New Article: Ariel et al, Ethnic and Racial Employment Discrimination in Low-Wage and High-Wage Markets

Ariel, Barak, Ilanit Tobby-Alimi, Irit Cohen, Mazal Ben-Ezra, Yafa Cohen, and Gabriela Sosinski. “Ethnic and Racial Employment Discrimination in Low-Wage and High-Wage Markets: Randomized Controlled Trials Using Correspondence Tests in Israel.” Law & Ethics of Human Rights 9.1 (2015): 113-39.

 

URL: http://dx.doi.org/10.1515/lehr-2015-0003

 

Abstract

A rich body of literature on employment discrimination exists. Theoretically, discriminatory practices are explained by taste-based discrimination, differences in the bargaining ability of applicants or statistical discrimination. Global experimental research tends to show significant anti-minority attitudes in the hiring process, specifically at the entry stage into the engagement cycle – when an application and resume are sent to the prospective employer. These field studies often employ “correspondence tests,” in which identical, fictitious resumes are sent to employers with differences only in the racial, gender, religious or national origin of the applicant (e.g., the name of the applicant). Yet, the literature is lacking in at least three areas: First, evidence from correspondence tests has primarily focused on middle-range wage earners, and little research exists on low-wage or high-wage earner positions. Second, research has looked at employment discrimination that excludes certain groups, but has neglected possible prejudice that “locks” such groups into unqualified or underpaid positions. Finally, there may also be a place-based effect – in which diverse communities are less discriminatory than more homogeneous communities, or vice versa. In this paper, we report on two population-level experiments with seven independent correspondence tests that were conducted in the Israel labor market, both designed to fill these three lags in the literature. We tested the likelihood of (a) Israeli-Arab lawyers versus Jewish lawyers being asked to job interviews at Israel’s largest law firms (n = 178); and (b) Mizrahi Jews versus Ashkenazi Jews being asked to job interviews, in any one of the registered security firms (n = 369). We compared which groups are more likely to be called for interviews and then meta-analyzed the results using standardized differences of means. Our findings suggest significant overall employment discrimination against both Arab-Israelis and Mizrahi Jews, whose applications are overall less likely to be both acknowledged by the prospective employers and asked for interview – despite the applicants having identical qualifications. However, we find that the effect in low-wage jobs is conditional on geographic location, with evidence to suggest that in some regions there is no preference toward either ethnicity. We find no support for a locking effect. We discuss the findings in the broader theoretical context, but suggest that a more granular application of the theory is called for, which takes into account community dynamics and the level of localized ethnic integration.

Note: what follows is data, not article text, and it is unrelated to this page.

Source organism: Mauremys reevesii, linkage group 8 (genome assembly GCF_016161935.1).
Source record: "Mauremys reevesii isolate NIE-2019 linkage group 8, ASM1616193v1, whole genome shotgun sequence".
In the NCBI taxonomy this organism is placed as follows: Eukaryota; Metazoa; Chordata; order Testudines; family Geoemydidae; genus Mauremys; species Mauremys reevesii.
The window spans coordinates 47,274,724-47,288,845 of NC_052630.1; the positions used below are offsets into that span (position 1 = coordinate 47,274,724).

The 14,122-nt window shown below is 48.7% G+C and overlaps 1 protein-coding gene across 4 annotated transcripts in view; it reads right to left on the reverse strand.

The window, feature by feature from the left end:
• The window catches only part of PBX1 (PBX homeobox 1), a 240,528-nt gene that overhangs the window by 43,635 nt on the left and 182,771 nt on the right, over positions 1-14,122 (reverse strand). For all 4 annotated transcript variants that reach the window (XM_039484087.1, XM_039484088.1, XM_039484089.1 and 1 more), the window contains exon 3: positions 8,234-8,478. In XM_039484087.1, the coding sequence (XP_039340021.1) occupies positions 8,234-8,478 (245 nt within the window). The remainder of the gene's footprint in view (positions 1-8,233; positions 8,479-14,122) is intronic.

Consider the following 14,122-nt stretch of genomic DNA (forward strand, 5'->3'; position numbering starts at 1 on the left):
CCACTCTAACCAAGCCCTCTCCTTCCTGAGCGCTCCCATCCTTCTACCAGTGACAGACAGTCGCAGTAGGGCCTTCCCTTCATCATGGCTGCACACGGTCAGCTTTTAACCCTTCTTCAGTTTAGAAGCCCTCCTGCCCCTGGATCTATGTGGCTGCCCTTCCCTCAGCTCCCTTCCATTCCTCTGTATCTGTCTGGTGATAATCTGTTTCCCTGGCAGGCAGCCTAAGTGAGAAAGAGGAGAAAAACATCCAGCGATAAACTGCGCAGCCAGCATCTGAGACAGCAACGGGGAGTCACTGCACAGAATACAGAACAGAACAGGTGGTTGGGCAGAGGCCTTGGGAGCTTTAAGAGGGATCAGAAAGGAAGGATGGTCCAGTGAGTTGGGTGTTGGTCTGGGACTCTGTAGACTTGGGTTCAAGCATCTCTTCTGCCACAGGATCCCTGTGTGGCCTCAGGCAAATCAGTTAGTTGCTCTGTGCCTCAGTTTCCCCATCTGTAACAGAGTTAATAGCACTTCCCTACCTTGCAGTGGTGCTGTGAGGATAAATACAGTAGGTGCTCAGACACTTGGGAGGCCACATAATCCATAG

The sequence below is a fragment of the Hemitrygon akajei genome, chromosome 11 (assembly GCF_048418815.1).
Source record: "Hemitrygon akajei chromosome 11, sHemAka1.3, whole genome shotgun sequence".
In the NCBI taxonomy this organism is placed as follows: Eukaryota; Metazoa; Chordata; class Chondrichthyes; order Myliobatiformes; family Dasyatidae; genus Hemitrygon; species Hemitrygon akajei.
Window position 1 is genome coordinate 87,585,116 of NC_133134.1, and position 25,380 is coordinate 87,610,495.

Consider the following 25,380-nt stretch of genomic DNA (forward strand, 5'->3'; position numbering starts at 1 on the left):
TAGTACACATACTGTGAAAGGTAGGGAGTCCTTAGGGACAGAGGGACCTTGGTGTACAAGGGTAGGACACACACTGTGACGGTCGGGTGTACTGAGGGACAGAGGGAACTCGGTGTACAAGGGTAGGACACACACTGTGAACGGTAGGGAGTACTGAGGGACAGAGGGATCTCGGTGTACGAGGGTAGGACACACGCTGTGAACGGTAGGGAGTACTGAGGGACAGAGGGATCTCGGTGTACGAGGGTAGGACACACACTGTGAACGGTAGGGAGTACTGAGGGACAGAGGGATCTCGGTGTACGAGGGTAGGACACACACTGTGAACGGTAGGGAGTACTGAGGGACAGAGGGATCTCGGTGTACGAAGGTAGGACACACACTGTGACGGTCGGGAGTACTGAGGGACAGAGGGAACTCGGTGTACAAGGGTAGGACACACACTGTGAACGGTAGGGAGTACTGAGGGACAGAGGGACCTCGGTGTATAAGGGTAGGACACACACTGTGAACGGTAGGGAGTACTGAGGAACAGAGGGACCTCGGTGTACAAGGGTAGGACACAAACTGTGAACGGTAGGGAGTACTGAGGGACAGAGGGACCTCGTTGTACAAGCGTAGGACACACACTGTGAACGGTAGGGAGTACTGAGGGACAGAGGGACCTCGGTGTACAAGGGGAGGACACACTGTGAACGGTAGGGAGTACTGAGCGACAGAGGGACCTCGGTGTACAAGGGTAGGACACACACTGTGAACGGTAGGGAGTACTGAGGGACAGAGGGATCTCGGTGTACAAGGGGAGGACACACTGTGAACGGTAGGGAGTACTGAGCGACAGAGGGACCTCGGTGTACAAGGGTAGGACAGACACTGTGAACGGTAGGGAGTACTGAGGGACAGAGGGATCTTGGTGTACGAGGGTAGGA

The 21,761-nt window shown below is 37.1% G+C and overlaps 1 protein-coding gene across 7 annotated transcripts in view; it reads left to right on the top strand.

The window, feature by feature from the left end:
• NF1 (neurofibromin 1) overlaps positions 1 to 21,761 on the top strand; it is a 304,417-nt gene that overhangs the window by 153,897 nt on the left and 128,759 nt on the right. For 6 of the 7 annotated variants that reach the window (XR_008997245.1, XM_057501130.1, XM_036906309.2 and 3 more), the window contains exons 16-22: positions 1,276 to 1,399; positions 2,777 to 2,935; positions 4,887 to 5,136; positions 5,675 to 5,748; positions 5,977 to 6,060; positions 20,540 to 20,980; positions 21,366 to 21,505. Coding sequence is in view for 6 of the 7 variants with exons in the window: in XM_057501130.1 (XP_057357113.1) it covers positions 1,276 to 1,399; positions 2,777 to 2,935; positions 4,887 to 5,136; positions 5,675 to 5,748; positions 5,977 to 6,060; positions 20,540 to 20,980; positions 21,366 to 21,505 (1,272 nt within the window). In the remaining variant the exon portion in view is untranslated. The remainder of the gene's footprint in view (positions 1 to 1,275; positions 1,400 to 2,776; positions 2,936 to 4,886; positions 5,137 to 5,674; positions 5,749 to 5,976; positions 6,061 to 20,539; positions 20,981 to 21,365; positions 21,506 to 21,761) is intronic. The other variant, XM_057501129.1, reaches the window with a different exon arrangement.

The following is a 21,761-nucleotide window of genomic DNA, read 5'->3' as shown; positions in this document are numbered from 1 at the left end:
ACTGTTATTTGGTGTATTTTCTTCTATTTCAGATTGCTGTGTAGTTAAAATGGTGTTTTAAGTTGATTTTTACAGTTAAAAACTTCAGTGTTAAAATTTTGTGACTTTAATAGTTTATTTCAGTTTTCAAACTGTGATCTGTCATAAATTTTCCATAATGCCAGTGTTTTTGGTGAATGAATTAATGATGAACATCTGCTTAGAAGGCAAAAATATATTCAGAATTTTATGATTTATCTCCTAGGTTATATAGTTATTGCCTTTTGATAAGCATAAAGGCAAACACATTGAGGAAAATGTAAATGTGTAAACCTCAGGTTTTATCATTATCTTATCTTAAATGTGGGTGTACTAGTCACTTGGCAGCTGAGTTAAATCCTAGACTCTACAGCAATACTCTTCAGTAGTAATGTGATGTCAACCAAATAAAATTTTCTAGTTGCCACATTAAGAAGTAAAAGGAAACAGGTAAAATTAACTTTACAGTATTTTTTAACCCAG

New Book: Hatuka et al, eds. City-Industry (in Hebrew)

חתוקה, טלי, רוני בר, מירב בטט, יואב זילברדיק, כרמל חנני, שלי חפץ, מיכאל יעקובסון והילה לוטן. עיר-תעשייה. תל אביב: רסלינג, 2014.

778

 

URL: http://www.resling.co.il/book.asp?series_id=3&book_id=799

Most of us work somewhere, in a certain place. Our bodies perched above a machine for hours, our organs operate it. Thus, every day, in a repeated routine. But our days are not similar. Professional demands, working hours, employment conditions, the wages of our labor – all these separate us from one another. Our working environments are also different. The landscape of industry is diverse: streets, complexes, campuses, boxes, trains and towers whose design is linked to the production and branding system of the workplace. Landscapes follow the market’s mood, as it decides which factories will close, which will grow and develop, which company will be sold to an international corporate or relocated to a distant district. This is the landscape of production, a temporary landscape that influences and shapes our world.

An examination of the industrial landscape in Israel reveals a complex picture: the manifold industrial zones, sometimes in close proximity to one another, compete with each other with no comprehensive strategy; resources are distributed unjustly, and thus municipalities cannot always benefit from the profits of the industrial zones; construction expansion in open spaces wastes land resources; and mainly, an autonomous conceptualization of the industrial zone, with no spatial, administrative, or operative connection between it and the urban fabric. Nevertheless, even within this complex picture, situated in a context of time and place, one can discern patterns and spatial configurations in the background of the industrial landscape.